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Sour Pickle

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You know that Yogi Berra quote about how Nobody ever comes here; it’s too crowded? Actually, the first person to use this was actress Suzanne Ridgeway, who appeared in several movies with The Three Stooges. A new book shows that many well-known quotes were first spoken by women, but misattributed to more famous men. Also: a handy scientific word that should become mainstream: aliquot. And no, it’s not a kind of hybrid fruit. Plus, an astronomical question: What’s the collective noun for a group of black holes? A sink of black holes? A baffle? A vacancy? All that, plus Old Arthur, biffy, bowery, mikka bozu, Sauregurkenzeit, out of heart, vergüenza, and how to talk with children about a painful topic.

This episode first aired August 21, 2021. It was rebroadcast the weekend of July 23, 2022.

Mikka Bozu

 On our Facebook group, listeners are pondering whether there’s a word for buying an object and then using it for a completely different purpose — the treadmill that ends up as a clothes rack, for example. The Japanese expression mikka bozu, or “three-day priest,” denotes a somewhat similar phenomenon — people who throw themselves into the discipline of becoming a priest, only to find their enthusiasm turns out to last just hours, not the many years required to become proficient.

Peanut Leg

 Mara, a student from the Democratic Republic of the Congo now studying at the University of North Alabama, thought Google Translate rendered the French for “peanut butter” as peanut leg. Instead of using it to translate the French word pâte, meaning paste, she tried to translate the similar-sounding patte, which in French means an animal’s “paw” or “leg.” Computer translation can be helpful, but a bilingual dictionary is better.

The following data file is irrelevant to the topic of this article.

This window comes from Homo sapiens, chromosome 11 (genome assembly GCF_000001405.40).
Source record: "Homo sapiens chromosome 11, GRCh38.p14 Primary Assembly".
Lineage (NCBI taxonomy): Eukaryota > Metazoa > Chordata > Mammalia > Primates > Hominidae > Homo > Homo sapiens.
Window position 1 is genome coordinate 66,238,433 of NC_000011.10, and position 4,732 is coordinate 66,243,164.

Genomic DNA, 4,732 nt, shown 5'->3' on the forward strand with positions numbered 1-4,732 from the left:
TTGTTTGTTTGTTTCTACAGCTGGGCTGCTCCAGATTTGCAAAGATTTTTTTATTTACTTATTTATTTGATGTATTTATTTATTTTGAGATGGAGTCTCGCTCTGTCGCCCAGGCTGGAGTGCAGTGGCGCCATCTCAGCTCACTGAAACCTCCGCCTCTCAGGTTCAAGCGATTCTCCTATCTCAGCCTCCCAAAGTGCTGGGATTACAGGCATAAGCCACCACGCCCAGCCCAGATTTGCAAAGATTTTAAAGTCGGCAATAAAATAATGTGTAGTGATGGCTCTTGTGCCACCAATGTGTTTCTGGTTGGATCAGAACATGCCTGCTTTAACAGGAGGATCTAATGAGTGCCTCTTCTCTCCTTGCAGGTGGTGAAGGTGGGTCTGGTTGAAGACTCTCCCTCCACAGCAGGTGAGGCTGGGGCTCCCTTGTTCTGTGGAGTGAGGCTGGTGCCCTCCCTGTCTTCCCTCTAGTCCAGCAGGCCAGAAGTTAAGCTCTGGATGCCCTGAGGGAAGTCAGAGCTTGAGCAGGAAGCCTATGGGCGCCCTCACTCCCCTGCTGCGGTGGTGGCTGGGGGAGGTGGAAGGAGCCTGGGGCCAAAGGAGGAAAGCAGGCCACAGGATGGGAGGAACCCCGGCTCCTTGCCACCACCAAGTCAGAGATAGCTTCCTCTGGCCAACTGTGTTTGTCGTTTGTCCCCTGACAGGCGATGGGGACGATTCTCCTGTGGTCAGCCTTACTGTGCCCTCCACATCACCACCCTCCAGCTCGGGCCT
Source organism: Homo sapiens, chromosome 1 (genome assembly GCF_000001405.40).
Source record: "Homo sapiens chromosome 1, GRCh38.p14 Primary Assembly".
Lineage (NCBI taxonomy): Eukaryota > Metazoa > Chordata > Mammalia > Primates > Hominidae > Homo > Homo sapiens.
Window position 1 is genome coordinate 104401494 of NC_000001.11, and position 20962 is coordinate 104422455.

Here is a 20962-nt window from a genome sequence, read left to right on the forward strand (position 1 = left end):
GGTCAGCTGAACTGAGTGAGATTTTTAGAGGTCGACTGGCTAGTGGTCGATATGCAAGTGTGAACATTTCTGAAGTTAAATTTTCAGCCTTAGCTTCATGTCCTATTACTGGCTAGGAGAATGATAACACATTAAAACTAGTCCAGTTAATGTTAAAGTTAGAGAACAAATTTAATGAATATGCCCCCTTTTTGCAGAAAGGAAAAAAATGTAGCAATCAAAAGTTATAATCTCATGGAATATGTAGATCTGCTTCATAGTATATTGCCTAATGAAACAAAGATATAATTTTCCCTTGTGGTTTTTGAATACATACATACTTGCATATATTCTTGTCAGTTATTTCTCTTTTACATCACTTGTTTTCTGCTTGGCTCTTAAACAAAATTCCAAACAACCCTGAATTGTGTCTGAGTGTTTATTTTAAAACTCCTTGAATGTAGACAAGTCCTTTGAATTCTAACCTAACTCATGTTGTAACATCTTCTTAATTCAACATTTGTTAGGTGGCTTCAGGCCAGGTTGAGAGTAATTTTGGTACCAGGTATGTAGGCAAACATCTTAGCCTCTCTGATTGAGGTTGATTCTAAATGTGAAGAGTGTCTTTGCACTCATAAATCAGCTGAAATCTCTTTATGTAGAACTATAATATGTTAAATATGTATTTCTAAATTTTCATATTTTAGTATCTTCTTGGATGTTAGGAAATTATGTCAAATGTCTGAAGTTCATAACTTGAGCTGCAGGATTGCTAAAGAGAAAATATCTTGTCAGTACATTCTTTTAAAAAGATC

Bowery Pavilion

 Tory in Paulson, Wyoming, is surprised to find that many people aren’t familiar with the term bowery used to mean “an open-air pavilion.” Bowery comes from a Dutch word for “farm,” bouwerij. Today this specialized use of bowery to denote “a roofed, open-air structure” is mainly heard in the Rocky Mountains and North Midlands of the United States.

A Good Collective Noun for Black Holes

 As we reported in our occasional e-newsletter, the recent discovery of dozens of previously unknown black holes has stargazers wondering: What’s the collective noun for a cluster of black holes? Our readers obliged with some clever suggestions, including a baffle of black holes, a sink of black holes, a density of black holes, a vacancy of black holes, and perhaps most poignantly, a loneliness of black holes. Maybe just the internet?

Play the Subtle Double Word Game

 Quiz Guy John Chaneski’s latest brain teaser requires two-word answers that repeat a final syllable. For example, if he said that in Cambodia, they’re gearing up for a windy rainstorm any day now, what would he be talking about?

Talking With a Child About Losing a Pet

 What is the best way to talk with a child about losing a pet?

Go Home vs. Go To the Home

 A young caller from Austin, Texas, wonders: Why do we say things like go to the store or go to the park, but leave out the word the when we say go home? In this case, the word home functions as an adverb. The same is true for phrases such as go upstairs, go left, go North, and similar expressions.